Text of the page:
Treasure of the fashion world, André Leon Talley was impossible to ignore
You couldn’t miss André Leon Talley.
Six foot six. Decked out in gorgeous capes and caftans, classic tailored suits, fur coats and album-sized sunglasses. The legendary fashion editor died suddenly and unexpectedly at 73, apparently from a heart attack.
“Andrew was hard to ignore” says Karen Grigsby Bates, from NPR’s Codeswitch podcast. “He was tall and tall with a big voice.”
This voice resonated with the authority of fashion from an early age. Raised by his grandmother in Durham, North Carolina, in the 1950s, Talley partly escaped the vicious racial politics of the time by immersing himself in copies of Vogue at the local public library. He attended Brown University on a scholarship, majored in French literature and immediately afterward apprenticed with former Vogue editor Diana Vreeland at the Met’s Costume Institute in 1974.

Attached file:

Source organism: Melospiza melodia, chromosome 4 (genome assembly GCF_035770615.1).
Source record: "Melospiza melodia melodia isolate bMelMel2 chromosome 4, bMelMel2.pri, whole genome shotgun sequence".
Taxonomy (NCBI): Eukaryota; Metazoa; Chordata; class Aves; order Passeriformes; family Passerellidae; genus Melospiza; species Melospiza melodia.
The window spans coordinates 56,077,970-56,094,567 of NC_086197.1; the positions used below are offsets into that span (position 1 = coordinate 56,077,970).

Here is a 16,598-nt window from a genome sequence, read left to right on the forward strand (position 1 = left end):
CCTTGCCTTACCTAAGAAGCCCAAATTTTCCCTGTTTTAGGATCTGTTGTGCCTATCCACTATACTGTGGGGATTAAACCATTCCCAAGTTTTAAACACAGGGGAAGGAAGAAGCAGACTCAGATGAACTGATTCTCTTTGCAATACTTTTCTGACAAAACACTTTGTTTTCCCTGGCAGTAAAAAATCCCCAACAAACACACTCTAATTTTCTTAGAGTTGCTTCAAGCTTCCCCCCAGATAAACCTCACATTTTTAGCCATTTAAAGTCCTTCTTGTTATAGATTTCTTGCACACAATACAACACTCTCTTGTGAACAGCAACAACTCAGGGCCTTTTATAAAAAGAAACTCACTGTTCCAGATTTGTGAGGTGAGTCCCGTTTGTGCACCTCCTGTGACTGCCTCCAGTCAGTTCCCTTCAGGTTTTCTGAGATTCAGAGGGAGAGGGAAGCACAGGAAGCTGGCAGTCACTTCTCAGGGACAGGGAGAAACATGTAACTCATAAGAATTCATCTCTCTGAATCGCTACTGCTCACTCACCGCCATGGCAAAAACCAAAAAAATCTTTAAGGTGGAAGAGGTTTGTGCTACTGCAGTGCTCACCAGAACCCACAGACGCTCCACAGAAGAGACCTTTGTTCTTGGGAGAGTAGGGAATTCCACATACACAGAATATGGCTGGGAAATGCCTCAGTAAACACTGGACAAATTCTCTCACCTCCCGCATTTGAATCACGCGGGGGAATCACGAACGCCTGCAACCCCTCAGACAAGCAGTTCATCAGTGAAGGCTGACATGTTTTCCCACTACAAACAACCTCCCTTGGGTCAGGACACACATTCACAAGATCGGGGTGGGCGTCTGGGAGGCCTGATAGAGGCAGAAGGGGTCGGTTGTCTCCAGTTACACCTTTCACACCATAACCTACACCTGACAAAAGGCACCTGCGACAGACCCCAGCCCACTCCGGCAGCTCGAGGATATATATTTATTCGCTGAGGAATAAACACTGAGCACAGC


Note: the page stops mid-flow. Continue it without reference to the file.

From there, Talley moved into the hot center of the fashion universe: he worked for Interview Magazine, Women’s Wear Daily and of course Vogue, where he was a star editorial mainstay for decades, from 1983. But being the only black person on the mastheads and front row of shows had a psychic impact, which he discussed in his two memoirs, the last of which came out in 2017.
“Fashion doesn’t take care of its people” Talley told The New York Times in 2018. “No one will take care of me, except that I will take care of myself.”
But Talley took care of the others. As a judge on America’s Next Top Model, he was sharp and insightful, never cruel. He campaigned for more black and diverse representation in fashion, from celebrities gracing the covers of Vogue to designers who dressed his models.
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